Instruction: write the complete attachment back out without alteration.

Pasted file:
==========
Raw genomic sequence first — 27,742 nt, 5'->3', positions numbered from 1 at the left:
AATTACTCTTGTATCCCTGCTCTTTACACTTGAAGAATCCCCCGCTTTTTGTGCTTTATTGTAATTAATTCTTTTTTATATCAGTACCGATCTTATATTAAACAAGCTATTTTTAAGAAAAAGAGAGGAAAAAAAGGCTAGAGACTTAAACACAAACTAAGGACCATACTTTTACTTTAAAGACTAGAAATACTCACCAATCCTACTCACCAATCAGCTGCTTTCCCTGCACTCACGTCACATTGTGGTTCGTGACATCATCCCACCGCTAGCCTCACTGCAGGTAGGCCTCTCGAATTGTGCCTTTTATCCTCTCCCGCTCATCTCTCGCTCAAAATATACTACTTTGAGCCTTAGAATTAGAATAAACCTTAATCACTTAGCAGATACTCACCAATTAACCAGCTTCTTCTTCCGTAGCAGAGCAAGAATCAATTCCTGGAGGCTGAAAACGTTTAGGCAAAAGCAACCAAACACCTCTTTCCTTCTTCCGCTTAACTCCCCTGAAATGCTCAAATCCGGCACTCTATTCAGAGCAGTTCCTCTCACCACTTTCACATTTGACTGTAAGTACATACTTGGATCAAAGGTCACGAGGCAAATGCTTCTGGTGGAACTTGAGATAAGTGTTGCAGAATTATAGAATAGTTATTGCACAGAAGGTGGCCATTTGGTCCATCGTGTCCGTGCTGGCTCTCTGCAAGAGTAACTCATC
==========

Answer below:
Raw genomic sequence first — 27,742 nt, 5'->3', positions numbered from 1 at the left:
AATTACTCTTGTATCCCTGCTCTTTACACTTGAAGAATCCCCCGCTTTTTGTGCTTTATTGTAATTAATTCTTTTTTATATCAGTACCGATCTTATATTAAACAAGCTATTTTTAAGAAAAAGAGAGGAAAAAAAGGCTAGAGACTTAAACACAAACTAAGGACCATACTTTTACTTTAAAGACTAGAAATACTCACCAATCCTACTCACCAATCAGCTGCTTTCCCTGCACTCACGTCACATTGTGGTTCGTGACATCATCCCACCGCTAGCCTCACTGCAGGTAGGCCTCTCGAATTGTGCCTTTTATCCTCTCCCGCTCATCTCTCGCTCAAAATATACTACTTTGAGCCTTAGAATTAGAATAAACCTTAATCACTTAGCAGATACTCACCAATTAACCAGCTTCTTCTTCCGTAGCAGAGCAAGAATCAATTCCTGGAGGCTGAAAACGTTTAGGCAAAAGCAACCAAACACCTCTTTCCTTCTTCCGCTTAACTCCCCTGAAATGCTCAAATCCGGCACTCTATTCAGAGCAGTTCCTCTCACCACTTTCACATTTGACTGTAAGTACATACTTGGATCAAAGGTCACGAGGCAAATGCTTCTGGTGGAACTTGAGATAAGTGTTGCAGAATTATAGAATAGTTATTGCACAGAAGGTGGCCATTTGGTCCATCGTGTCCGTGCTGGCTCTCTGCAAGAGTAACTCATC